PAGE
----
The dry cleaning process uses solvents to clean clothes and fabrics without any water. The most commonly used solvent is tetracholoroethylene. Dry cleaning is a service provided by a company with the special equipment required to dry clean materials and safely dispose of the waste product. This is a fee for use service, with a flat rate for different fabric types and additional charges for stain removal.
There are four stages to the dry cleaning process: accepting the clothing, inspection, washing, and drying. All four stages are required for every item that is dry cleaned. The dry cleaning process involves harsh chemicals and there have been changes to the process as part of a strategy to reduce the environmental impact of the waste product. However, you can check with your dry cleaner to determine if they are using environmentally friendly processes.
Check the care label in your garments to ensure that they can be dry cleaned. If you have any doubt, check with the dry cleaner. He or she will inspect the material and will be able to advise you on the best cleaning method. Some materials, such as cotton shirts, do not require dry cleaning. However, many people take these shirts to the dry cleaner to be steamed and pressed.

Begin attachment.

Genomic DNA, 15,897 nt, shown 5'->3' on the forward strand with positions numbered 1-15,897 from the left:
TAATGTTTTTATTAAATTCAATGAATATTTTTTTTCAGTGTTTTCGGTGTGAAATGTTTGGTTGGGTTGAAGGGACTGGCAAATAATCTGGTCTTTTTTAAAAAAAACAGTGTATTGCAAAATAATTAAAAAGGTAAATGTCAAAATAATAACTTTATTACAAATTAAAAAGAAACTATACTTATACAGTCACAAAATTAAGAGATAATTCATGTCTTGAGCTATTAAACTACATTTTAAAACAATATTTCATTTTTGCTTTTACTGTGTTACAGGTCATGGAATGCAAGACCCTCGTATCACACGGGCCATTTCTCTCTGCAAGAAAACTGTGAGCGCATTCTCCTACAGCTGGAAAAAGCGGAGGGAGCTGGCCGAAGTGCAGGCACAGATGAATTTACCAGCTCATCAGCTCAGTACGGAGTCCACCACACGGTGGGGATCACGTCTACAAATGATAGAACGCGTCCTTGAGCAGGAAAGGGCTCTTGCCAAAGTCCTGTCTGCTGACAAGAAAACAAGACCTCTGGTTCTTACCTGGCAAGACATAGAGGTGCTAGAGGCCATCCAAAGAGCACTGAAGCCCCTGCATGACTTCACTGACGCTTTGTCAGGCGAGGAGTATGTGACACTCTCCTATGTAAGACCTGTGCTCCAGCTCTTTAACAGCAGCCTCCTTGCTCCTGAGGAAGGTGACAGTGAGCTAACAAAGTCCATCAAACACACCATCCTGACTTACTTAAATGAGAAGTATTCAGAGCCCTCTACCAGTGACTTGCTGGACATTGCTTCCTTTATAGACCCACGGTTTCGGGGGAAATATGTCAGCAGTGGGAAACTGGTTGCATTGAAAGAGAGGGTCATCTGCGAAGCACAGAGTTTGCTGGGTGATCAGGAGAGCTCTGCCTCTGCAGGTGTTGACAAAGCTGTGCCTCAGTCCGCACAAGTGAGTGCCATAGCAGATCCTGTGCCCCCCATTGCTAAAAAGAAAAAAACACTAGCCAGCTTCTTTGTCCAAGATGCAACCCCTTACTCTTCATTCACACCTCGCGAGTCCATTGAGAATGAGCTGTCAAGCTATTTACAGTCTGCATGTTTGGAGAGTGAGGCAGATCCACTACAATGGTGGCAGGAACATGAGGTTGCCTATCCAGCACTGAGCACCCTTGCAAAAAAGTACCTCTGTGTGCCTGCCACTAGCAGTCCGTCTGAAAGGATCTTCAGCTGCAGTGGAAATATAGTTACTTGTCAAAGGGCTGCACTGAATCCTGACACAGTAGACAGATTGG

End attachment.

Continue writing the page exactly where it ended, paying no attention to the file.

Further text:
Inspect the clothing for any stains, tears, loose buttons or threads. It is important to advise the dry cleaner of these items before he or she accepts the garments. In the dry cleaning processes, loose threads can unravel the clothes and buttons can be lost. Stains can be pretreated and removed, but only before the process begins.
In the washing stage of the dry cleaning process, the clothes are placed inside a chamber that rotates within a larger cylinder that holds the solvent. Solvent is added to the inner chamber until it is one-third full and the clothing is agitated. This lasts for approximately 15 minutes, using the standard chemicals. If hydrocarbon solvents or environmentally friendly chemicals are used, the process takes at least 25 minutes.
After the wash cycle, there is a rise cycle, where fresh solvent is loaded into the machine. This is done to prevent the dirt from being reabsorbed by the garments. At the end of this cycle the extraction process begins, which removes almost all of the solvent used. In the drying cycle, the clothes are placed into a stream of air heated to 145°F (63°C). The air evaporates any traces of the solvent from the garments and a light scent is added to mask the chemical smell.